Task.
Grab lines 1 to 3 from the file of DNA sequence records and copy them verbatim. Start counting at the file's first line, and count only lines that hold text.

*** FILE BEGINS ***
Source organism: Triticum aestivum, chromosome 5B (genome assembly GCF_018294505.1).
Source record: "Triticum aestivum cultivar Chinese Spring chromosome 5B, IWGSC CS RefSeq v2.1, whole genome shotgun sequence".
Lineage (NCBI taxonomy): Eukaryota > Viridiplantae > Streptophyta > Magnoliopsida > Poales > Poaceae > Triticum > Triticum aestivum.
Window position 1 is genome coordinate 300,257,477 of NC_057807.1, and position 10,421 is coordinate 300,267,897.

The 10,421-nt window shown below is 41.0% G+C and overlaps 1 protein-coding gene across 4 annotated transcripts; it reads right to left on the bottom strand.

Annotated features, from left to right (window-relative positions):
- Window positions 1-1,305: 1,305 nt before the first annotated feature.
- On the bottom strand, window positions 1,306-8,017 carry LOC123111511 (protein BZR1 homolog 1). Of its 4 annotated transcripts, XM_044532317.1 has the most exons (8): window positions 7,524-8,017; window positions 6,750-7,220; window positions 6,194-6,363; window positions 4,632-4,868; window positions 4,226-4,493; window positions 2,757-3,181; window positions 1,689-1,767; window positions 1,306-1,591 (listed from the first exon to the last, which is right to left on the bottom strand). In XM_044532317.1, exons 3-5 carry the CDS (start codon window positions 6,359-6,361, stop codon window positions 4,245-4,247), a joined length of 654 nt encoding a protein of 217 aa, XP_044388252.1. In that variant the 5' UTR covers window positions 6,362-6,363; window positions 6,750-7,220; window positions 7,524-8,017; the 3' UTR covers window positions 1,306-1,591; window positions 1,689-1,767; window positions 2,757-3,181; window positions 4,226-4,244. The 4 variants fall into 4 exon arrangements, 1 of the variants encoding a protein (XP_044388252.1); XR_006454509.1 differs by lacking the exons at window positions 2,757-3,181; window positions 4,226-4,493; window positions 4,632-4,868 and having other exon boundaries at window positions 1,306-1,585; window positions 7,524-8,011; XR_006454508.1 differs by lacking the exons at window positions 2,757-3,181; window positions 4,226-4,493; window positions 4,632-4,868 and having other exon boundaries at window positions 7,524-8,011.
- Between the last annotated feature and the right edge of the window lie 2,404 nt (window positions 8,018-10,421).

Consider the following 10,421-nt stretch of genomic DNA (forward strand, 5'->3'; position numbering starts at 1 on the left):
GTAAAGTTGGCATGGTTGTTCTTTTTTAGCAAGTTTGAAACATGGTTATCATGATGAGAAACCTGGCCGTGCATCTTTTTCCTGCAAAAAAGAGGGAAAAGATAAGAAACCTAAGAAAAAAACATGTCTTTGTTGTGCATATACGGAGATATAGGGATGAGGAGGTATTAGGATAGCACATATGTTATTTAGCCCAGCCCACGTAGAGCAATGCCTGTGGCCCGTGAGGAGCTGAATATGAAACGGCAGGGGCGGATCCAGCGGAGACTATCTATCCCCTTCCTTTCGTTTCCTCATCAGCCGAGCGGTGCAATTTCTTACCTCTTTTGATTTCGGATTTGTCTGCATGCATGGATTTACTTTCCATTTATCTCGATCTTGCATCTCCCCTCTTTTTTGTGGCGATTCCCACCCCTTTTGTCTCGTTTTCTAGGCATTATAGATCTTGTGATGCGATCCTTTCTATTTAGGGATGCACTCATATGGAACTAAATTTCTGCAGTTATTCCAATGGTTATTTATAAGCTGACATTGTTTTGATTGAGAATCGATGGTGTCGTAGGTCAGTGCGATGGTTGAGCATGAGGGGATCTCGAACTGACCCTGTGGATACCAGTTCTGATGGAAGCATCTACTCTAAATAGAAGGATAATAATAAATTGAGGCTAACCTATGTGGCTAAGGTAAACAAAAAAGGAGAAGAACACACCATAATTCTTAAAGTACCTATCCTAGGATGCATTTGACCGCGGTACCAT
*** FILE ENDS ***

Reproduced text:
Source organism: Triticum aestivum, chromosome 5B (genome assembly GCF_018294505.1).
Source record: "Triticum aestivum cultivar Chinese Spring chromosome 5B, IWGSC CS RefSeq v2.1, whole genome shotgun sequence".
Lineage (NCBI taxonomy): Eukaryota > Viridiplantae > Streptophyta > Magnoliopsida > Poales > Poaceae > Triticum > Triticum aestivum.